Ever since our collective ancestors, the Homo heidelbergensis, built the first crude form of a shelter, innovations in the architecture industry have been propelling the quality of modern homes into the stratosphere. The thing about innovations in the realm of architecture is that it has the capacity to be modified an infinite amount of times in order to cater to the needs of the client. Ar. Manish Dikshit, the Founder and Principal Architect of the firm, Aum Architects is here to give his take on the concepts and innovations made in the realm of architecture in recent history.
Right off the bat, there have been innovations in the world of architecture that are heavily inspired by the functioning of nature’s creations like plants and animals. In order to get the math and proportions just right, generative designs use algorithms. After adding parameter inputs, the algorithm displays various architectural forms that are fully functional. Another branch of generative design is additive design. Additive design uses 3D printers on a massive scale in order to address industrial scales. The traditional way of designing a building has always been about a systematic layer of various components in the architectural world. Therefore, heating, ventilation, and solar gain are designed separately, and at the end stage, they combine to make a full-fledged structure. Additive design eschews this form of outdated thinking as it combines the functions of various layers into a single complex “skin”, inspired by natural elements, says Ar. Dikshit.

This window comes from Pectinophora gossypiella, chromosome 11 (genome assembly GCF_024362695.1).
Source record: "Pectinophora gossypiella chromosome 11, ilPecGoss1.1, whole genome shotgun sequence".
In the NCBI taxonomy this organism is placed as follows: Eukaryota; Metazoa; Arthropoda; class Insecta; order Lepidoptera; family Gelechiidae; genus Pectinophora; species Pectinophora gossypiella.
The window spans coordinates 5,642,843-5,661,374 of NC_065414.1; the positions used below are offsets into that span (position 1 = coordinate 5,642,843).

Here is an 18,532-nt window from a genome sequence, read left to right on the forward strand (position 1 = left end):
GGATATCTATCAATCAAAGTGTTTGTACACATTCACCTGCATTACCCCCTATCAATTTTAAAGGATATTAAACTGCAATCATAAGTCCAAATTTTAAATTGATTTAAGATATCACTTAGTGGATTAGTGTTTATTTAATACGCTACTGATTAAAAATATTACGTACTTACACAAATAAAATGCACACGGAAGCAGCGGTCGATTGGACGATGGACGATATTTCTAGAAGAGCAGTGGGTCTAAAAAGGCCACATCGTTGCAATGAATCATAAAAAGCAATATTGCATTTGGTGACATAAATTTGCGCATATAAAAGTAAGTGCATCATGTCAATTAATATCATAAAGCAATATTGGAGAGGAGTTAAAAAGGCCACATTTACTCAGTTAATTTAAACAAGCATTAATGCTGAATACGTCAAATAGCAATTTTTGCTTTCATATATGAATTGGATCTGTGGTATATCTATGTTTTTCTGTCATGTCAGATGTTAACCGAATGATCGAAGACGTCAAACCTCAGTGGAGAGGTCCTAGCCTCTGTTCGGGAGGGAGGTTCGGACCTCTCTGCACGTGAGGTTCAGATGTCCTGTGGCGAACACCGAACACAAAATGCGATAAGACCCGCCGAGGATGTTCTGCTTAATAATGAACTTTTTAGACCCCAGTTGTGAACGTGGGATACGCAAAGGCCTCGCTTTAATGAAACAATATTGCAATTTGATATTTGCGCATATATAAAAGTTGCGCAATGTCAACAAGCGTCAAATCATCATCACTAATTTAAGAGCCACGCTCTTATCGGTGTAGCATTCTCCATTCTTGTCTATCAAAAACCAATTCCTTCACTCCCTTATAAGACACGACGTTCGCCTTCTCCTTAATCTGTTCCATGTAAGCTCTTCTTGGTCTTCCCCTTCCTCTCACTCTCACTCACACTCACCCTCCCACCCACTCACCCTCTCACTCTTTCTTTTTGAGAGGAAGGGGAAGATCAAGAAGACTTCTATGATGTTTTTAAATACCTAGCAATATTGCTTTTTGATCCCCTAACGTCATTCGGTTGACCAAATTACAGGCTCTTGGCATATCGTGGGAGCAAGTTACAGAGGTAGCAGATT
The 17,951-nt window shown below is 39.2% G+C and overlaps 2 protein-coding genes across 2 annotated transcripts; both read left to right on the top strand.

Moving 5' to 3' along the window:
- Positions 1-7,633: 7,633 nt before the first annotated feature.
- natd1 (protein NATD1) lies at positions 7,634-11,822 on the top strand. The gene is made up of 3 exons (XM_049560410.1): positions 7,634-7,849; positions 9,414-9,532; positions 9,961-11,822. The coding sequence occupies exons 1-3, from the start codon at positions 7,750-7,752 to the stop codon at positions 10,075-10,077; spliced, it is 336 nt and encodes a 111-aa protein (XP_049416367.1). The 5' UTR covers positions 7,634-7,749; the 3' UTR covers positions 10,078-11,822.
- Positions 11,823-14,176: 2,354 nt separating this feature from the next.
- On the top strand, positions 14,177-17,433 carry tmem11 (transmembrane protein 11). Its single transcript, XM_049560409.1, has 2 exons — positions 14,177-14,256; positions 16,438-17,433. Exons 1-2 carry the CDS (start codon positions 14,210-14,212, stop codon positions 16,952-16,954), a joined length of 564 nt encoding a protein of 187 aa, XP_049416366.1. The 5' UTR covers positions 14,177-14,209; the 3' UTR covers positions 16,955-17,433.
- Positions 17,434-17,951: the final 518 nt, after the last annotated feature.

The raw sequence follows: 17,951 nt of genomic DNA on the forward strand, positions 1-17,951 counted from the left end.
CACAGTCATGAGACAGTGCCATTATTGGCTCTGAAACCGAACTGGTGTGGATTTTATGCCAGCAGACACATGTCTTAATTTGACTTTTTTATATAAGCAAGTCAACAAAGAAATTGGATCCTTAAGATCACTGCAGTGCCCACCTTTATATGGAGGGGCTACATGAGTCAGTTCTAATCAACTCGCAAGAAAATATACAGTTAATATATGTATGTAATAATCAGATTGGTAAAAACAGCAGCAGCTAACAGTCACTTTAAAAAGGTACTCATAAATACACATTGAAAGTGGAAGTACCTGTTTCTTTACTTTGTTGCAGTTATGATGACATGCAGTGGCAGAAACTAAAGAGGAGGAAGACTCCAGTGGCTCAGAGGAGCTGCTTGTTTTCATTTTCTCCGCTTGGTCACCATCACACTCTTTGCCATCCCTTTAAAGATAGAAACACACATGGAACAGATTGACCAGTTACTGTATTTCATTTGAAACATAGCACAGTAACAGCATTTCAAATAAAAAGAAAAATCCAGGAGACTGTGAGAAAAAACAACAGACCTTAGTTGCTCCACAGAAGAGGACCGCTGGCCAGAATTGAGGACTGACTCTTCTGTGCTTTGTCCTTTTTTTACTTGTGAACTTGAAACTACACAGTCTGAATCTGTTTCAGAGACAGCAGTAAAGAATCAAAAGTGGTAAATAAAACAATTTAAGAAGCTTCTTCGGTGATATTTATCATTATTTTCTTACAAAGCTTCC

Since 1992, the use of concrete in construction has increased at an alarming rate. A core component of concrete is cement. Therefore, the need for cement in recent years has skyrocketed. While the use of cement in modern constructions offers a durable and long-lasting structure that can withstand various calamities easily, its use has led to a substantial environmental impact. Hence, ecologists and scientists are looking for an alternative to concrete so that the carbon footprint of the infrastructure industry can be reduced. Infact, an eco-friendly concrete substitution has been found in the USA. This concrete is drastically different from the traditional alternatives as it has the ability to store carbon dioxide. So the carbon footprint of concrete and cement can be reduced by up to 70% if architects and builders choose to opt for the ecologically friendly option, opinions Ar. Dikshit. A couple of years ago, in Spain, “biological concrete” was created. This concrete has been game-changing as it helps in the growth of vertical gardens, best suited for corporate buildings or commercial projects that call for the use of concrete.
It is also vital to recognize the fact that there is a dearth of architectural solutions for the elderly. Seeing we are in India, a country built on the principle of respecting elders, the architectural world has failed them. The current way in which public spaces or hospitals have been designed fails to integrate the needs of older folks. Such forms of architecture handicap the elderly and take away their independence. A new concept has emerged in various parts of Europe, called “Silver Architecture,” that caters to the geriatric population. Giving equal importance to the elderly, silver architecture aims to improve the quality of life for one and all. One of the most important tenets of silver architecture is smart space planning. Open spaces are best, but the perimeter of the room must be equipped with railings along with easily accessible panic buttons that can aid the older population in case they fall and need immediate medical assistance. In order to reduce the need for ambulation for the elderly, the space between rooms needs to be minimized. As folks get old, they are often patients of various neurodegenerative diseases. In order to keep them oriented, the layout of the rooms needs to be clear and precise that helps them live a relatively normal life. There are numerous things an accurate design can solve for elders.
Architecture fuses math and art into one form, thereby, leading to innovations in this sphere particularly satisfying for the architect involved. From energy-efficient systems to community-driven areas, the world of architecture is constantly expanding and evolving to ultimately improve the lives of the users.